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The Battalion

The Student News Site of Texas A&M University - College Station

The Battalion

The Student News Site of Texas A&M University - College Station

The Battalion

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Texas A&M outfielder Jace Laviolette (17) robs a home run from Florida infielder Cade Kurland (4) in the top of the ninth inning during Texas A&M’s game against Florida at the NCAA Men’s College World Series at Charles Schwab Field in Omaha, Nebraska on Sunday, June 15, 2024. (Hannah Harrison/The Battalion)
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June 16, 2024

Silver Taps: Sophie Pearl Rosenberg

Sophie+Rosenberg+was+a+selfless+daughter+with+a+passion+for+serving+others
Photo by Provided

Sophie Rosenberg was a selfless daughter with a passion for serving others

Sophie Pearl Rosenberg will be remembered for her generous nature, incredible math skills and love for her family and friends.

The mechanical engineering sophomore shared a birthday with her grandmother and enjoyed spending time with her family. She was the youngest of 10 siblings and had immense love for each of her brothers and sisters. Her brother Jakob Rosenberg remembered a time Sophie came to visit him in College Station. 

“I wasn’t able to go home for winter break since I was a transit bus driver, and since she was on break and had nothing to do, she decided to come stay with me,” Jakob said. “She stayed over at my place for a week and brought the dog over too. We had such a good time. It was really cute.”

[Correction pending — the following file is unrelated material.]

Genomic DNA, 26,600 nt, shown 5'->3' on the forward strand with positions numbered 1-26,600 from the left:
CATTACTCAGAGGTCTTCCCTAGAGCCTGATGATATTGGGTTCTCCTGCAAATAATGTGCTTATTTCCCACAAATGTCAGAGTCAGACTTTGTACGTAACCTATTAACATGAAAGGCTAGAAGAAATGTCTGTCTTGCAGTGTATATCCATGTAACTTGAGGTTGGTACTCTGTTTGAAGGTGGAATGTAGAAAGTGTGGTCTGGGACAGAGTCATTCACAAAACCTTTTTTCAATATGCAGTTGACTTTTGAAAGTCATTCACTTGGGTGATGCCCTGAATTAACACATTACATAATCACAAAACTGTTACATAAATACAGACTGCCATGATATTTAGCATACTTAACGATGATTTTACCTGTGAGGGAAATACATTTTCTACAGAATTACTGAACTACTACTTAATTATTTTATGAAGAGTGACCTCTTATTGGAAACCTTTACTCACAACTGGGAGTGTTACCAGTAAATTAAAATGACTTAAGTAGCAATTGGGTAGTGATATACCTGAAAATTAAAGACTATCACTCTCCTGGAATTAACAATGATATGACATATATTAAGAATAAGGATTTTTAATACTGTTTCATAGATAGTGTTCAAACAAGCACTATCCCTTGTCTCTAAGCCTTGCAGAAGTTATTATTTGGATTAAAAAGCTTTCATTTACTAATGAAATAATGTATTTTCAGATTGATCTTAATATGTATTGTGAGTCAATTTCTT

One of Sophie’s favorite activities was building  things with her father, Jay Rosenberg. Growing up, she continued to help her father, developing a passion that led her to become an engineering student at Texas A&M. Her goal was to become a mechanical engineer and develop Mars rovers for NASA.

“She loved building closets with me,” Jay said.  “She’d put in the screws and the nails and in one of her college essays in why she wanted to be an engineer, she talked about that experience. … The closure she got out of creating something, building it and using it was very powerful motivation for her too.” 

Sophie was known to have the “Rosenberg math gene,” learning binary numbers by the age of eight, but she had many other unique interests as well. One talent she had was creating her own recipes for baked goods. She also had a passion for old films, all the way to the black and white era. Jay recalled a time when she chose to watch a classic 1960s movie over a children’s cartoon movie while waiting in the hospital.

“She broke her arm once when she was about 11 or 12,” Jay said. “We went to the children’s hospital, and they had all these movies that are aimed at kids. She was like ‘do you have anything classic?’ They had a copy of ‘My Fair Lady,’ and she was thrilled. She had already seen it and loved it.”

Sophie was extremely involved with the Chabad Jewish Student Center, and her impact on her peers was limitless. At a ceremony hosted by the center, a senior approached Jay and explained how Sophie had influenced her life when Sophie was only a freshman. 

“[She] said, ‘I’m an Aggie and I have been here for four years, but I have never truly felt at home until I met Sophie. It’s just not what you would expect. You would expect a freshman to lean on a senior, but I lean on Sophie. She was the one that was welcoming to me,’” Jay said. “That’s just the kind of person she was.”

Sophie’s caring nature was shown through her love for children. She took part in the Lily Pad project, which creates platforms to help kids in the hospital move around with their IV bags. She also volunteered at Sammy’s House, where she spent time with children with special needs. 

“She would babysit all the time and get rave reviews,” Jay said. “I can’t tell you how many times she said that when the parents came home, the kids would say ‘why don’t you go out some more, we wanna stay with Sophie.’ That’s just the type of person she was … She loved kids, she loved helping, she loved giving. … It was just second nature for her.”

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  • Sophie Rosenberg as a child with her mother, Leslie.

    Photo by Provided
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